Asia Way International Investments Ltd v Hung Kin Ping And Another

CourtDistrict Court (Hong Kong)
Judgment Date13 May 2013
Judgement NumberDCCJ3911/2011
DCCJ3911/2011 ASIA WAY INTERNATIONAL INVESTMENTS LTD v. HUNG KIN PING AND ANOTHER

DCCJ3911/2011

IN THE DISTRICT COURT OF THE

HONG KONG SPECIAL ADMINISTRATIVE REGION

CIVIL ACTION NO 3911 OF 2011

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BETWEEN

ASIA WAY INTERNATIONAL INVESTMENTS LIMITED Plaintiff

and

HUNG KIN PING 1st Defendant
LAM WAI FONG 2nd Defendant
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Before : Deputy District Judge Alfred H H Chan in Chambers
Date of Hearing : 30 March 2012
Date of Decision : 13 May 2013

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DECISION

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Introduction

1. The present action follows the aborted sale of a unit in Maison Deluxe, No.341 Prince Edward Road West, Kowloon, in which the purchaser’s solicitors raised certain requisitions in respect of the title to the property which they claimed had not been satisfactorily answered. The purchaser did not complete the transaction, and the vendors forfeited the deposits or part payments previously paid by the purchaser. The purchaser issued the present writ claiming for a declaration that the vendors had been in repudiatory breach of the sale and purchase agreement in failing to give and/or show a good title to the property by the date of completion, and for damages for breach of contract. The vendors counterclaimed similarly. The plaintiff purchaser took out an Order 14A summons to have the questions determined: (1) whether the vendors failed to give a good title to the property by failing to provide certain documents requested by the purchaser’s solicitors, and (2) whether the vendors failed to show and prove a good title to the property by failing to answer satisfactorily certain requisitions raised by the purchaser.

The Property and the Partitioning

2. The property in question (“the property”) is one equal undivided 2nd part or share in one equal undivided 27th part or share in Kowloon Inland Lot No.4031, a building known as “Maison Deluxe”, together with the exclusive right to enjoy Portion 1 of Flat C on the 5th Floor of the building. The “half-share” of the 1/27 share came about as a result of a Deed of Mutual Grant dated 4 September 1987, whereby the 2 co-owners of the then Flat 5C divided Flat 5C into 2 portions (Portion 1 and Portion 2), each holding one half-share of the 1/27 part, while at the same time granting each other exclusive possession of Portion 1 and Portion 2 respectively.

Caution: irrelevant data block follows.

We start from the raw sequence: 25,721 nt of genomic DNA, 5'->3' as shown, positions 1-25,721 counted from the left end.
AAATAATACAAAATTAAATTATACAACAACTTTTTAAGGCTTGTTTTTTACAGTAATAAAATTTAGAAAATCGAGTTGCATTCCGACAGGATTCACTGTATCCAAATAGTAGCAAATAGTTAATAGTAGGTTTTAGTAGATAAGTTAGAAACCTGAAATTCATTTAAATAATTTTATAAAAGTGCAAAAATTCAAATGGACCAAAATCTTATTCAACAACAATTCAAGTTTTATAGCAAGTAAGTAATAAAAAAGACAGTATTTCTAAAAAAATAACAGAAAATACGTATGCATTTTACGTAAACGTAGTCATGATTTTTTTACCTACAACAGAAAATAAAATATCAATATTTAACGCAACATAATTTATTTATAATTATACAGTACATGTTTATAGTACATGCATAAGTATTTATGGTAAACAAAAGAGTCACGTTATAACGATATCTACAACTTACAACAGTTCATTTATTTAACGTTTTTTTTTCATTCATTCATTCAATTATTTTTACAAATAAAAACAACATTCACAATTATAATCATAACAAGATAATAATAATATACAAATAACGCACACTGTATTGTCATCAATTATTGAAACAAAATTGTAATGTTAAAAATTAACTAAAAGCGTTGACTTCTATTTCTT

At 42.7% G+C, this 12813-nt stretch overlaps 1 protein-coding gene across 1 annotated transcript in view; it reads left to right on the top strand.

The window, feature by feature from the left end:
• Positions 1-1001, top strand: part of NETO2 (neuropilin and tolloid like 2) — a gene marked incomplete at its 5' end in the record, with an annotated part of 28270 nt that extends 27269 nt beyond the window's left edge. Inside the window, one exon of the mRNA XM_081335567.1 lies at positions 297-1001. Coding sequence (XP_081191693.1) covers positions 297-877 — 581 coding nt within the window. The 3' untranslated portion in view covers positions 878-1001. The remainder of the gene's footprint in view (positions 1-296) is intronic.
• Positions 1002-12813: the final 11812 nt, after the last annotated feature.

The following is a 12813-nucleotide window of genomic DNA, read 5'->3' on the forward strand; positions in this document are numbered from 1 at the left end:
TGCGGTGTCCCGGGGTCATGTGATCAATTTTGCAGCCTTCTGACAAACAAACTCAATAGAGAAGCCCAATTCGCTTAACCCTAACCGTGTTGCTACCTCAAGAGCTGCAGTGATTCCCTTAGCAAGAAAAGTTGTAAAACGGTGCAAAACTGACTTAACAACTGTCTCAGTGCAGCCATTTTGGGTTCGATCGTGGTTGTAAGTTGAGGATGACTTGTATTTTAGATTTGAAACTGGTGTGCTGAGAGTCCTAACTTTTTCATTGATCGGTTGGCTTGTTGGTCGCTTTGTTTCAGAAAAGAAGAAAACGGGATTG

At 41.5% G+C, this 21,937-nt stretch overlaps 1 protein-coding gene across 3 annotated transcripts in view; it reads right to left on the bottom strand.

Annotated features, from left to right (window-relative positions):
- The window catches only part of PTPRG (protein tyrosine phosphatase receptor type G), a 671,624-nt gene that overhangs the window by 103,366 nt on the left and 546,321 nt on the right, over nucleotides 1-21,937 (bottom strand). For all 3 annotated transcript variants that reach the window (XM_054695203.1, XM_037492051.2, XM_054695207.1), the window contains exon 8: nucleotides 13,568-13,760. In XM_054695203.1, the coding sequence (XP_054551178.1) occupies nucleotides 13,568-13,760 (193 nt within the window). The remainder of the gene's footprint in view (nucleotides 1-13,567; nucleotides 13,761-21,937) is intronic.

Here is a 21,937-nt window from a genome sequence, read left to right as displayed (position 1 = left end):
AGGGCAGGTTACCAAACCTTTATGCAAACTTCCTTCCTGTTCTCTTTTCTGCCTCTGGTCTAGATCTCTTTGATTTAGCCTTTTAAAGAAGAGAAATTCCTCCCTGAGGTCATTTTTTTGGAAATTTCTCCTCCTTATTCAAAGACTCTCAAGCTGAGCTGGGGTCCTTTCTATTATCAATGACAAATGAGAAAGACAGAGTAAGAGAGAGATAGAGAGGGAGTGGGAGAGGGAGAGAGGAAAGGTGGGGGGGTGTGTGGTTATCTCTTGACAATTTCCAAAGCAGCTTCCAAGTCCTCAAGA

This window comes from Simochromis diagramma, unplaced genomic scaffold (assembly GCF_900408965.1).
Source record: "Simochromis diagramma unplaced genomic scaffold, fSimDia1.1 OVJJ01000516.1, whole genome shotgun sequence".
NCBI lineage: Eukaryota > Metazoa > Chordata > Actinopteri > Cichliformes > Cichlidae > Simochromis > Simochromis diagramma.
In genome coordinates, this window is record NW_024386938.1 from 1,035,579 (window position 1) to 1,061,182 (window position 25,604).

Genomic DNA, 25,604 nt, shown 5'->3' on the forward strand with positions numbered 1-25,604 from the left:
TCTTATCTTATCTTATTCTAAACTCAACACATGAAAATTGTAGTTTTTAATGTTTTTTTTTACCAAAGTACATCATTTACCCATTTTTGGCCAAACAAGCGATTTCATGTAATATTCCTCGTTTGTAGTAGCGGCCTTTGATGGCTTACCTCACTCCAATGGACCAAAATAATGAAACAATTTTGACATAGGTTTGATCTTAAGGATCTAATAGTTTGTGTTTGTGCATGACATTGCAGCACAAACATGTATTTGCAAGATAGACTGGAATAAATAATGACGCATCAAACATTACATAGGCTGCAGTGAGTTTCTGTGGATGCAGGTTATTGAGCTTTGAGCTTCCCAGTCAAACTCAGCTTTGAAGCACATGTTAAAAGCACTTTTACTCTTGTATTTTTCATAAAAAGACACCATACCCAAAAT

3. It was this partitioning of the relevant share in the land along with the physical partitioning of Flat 5C which gave rise to most of the contentions between the parties in this transaction, or what has been called “the Partition Requisition” in this case. The other requisition which has remained contentious is what the parties have called “the Cancellation Agreement Requisition”.

4. The Deed of Mutual Grant contained provisions and covenants governing the relationship between the owners of Portions 1 and 2, while their relationship with the other co-owners of the building would continue to be governed by the previous Deed of Mutual Covenant dated 29 August 1966.

5. The formal sale and purchase agreement (“the Agreement”) dated 8 July 2011 follows an earlier provisional agreement between the parties dated 26 June 2011. Clause 6(a) of the Agreement provides that “[t]he Vendor shall give a good title to the Property in accordance with section 13A of the Conveyancing and Property Ordinance (Cap 219),” and “shall prove and show a good title in accordance with section 13 of the Ordinance …..” Clause 8 provides that “any requisition or objection on title shall be delivered to the Vendor’s solicitors in writing 7 working days after the receipt of all title deeds by the Purchaser’s Solicitors, ….. , otherwise the same shall be considered as waived.” Completion was to take place no later than 5 p.m. on 9 September 2011.

6. Title deeds were delivered to the purchaser’s solicitors on 13 July 2011. By letter dated 18 July 2011, they raised a number of requisitions in respect of the property, two of which remain controversial in this action.

The Requisitions

7. The Partition Requisition raised is as follows:

Occupation Permit No.K28/65 and Deed of Mutual Grant memorial No.3510466